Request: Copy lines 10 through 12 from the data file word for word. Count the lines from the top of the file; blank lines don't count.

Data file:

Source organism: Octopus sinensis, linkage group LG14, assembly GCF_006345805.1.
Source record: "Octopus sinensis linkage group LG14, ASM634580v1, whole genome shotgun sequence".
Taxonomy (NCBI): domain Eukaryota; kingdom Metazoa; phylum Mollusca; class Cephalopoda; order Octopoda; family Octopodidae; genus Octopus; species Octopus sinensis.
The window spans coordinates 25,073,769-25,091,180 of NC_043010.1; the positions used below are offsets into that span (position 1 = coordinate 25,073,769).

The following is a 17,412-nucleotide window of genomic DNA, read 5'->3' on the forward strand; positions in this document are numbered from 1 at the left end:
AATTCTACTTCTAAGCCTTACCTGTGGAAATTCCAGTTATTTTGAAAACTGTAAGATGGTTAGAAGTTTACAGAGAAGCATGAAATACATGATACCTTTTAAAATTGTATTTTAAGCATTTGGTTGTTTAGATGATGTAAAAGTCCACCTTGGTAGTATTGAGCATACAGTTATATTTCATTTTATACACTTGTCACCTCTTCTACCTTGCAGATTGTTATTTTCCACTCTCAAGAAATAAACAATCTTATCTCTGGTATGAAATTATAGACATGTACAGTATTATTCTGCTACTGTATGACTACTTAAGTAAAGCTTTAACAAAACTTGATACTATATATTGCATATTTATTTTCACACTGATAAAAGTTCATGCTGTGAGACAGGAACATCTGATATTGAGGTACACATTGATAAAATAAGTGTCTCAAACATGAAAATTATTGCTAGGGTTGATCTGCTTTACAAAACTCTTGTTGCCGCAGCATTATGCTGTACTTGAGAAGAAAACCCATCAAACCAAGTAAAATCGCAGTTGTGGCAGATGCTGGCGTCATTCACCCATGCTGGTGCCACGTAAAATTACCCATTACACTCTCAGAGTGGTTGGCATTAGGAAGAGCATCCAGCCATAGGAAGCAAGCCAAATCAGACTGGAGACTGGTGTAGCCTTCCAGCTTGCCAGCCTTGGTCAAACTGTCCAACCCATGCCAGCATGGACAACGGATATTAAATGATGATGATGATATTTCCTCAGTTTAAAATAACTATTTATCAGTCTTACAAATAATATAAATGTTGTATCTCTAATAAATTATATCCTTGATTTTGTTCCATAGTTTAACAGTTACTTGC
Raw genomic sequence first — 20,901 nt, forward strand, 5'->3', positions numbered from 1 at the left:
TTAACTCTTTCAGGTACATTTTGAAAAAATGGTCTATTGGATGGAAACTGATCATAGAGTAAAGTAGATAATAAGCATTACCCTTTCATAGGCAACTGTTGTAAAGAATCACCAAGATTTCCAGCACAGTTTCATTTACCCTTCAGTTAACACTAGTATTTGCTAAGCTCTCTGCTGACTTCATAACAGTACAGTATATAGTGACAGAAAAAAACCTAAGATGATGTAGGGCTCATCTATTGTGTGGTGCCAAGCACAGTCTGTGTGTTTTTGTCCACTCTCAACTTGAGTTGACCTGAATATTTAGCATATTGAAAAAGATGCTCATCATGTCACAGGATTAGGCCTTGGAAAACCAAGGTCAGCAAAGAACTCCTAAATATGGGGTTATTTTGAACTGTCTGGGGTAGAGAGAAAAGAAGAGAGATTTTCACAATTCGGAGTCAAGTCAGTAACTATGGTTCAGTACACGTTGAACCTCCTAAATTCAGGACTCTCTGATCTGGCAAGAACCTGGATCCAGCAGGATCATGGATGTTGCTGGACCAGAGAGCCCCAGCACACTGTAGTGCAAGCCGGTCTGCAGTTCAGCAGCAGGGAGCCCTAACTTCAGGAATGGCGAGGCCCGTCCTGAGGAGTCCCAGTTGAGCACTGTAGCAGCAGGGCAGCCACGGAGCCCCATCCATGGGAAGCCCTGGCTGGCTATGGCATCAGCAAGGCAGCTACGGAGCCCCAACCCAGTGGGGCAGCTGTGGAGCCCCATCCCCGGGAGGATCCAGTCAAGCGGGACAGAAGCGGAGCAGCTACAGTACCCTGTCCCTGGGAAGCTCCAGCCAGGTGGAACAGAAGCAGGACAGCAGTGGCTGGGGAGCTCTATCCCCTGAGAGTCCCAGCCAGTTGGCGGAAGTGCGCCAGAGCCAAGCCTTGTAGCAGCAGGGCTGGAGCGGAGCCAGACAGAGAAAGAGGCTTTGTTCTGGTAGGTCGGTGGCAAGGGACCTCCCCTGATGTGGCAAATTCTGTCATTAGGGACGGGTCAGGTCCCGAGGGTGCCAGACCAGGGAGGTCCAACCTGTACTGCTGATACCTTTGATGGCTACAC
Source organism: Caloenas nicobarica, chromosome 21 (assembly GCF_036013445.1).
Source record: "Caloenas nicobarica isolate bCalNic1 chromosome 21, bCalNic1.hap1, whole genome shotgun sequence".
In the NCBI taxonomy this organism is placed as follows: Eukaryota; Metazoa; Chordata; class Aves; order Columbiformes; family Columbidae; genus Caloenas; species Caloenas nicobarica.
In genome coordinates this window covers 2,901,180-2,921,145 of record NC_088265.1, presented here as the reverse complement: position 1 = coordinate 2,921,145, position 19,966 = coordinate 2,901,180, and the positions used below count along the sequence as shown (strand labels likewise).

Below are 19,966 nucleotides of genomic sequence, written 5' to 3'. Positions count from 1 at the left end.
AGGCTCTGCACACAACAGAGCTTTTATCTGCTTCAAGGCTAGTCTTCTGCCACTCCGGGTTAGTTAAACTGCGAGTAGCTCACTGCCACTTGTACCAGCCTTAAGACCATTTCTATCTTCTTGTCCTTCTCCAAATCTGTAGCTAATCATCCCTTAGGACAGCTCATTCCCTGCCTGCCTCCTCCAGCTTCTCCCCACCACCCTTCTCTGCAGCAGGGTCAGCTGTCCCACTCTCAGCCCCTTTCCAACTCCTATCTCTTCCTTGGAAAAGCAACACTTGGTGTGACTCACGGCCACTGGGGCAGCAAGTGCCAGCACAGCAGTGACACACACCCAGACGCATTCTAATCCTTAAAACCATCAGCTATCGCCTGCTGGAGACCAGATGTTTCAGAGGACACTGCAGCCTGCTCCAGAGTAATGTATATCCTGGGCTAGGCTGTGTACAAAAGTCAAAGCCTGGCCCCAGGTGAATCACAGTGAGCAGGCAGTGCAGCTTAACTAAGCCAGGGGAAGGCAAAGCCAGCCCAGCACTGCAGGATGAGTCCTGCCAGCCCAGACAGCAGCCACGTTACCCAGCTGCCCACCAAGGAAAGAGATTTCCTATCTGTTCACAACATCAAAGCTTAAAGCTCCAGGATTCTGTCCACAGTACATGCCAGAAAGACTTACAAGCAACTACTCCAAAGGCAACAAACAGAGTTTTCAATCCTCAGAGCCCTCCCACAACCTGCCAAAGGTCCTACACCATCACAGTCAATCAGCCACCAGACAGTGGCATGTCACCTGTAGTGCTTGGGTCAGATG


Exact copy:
Source record: "Caloenas nicobarica isolate bCalNic1 chromosome 21, bCalNic1.hap1, whole genome shotgun sequence".
In the NCBI taxonomy this organism is placed as follows: Eukaryota; Metazoa; Chordata; class Aves; order Columbiformes; family Columbidae; genus Caloenas; species Caloenas nicobarica.
In genome coordinates this window covers 2,901,180-2,921,145 of record NC_088265.1, presented here as the reverse complement: position 1 = coordinate 2,921,145, position 19,966 = coordinate 2,901,180, and the positions used below count along the sequence as shown (strand labels likewise).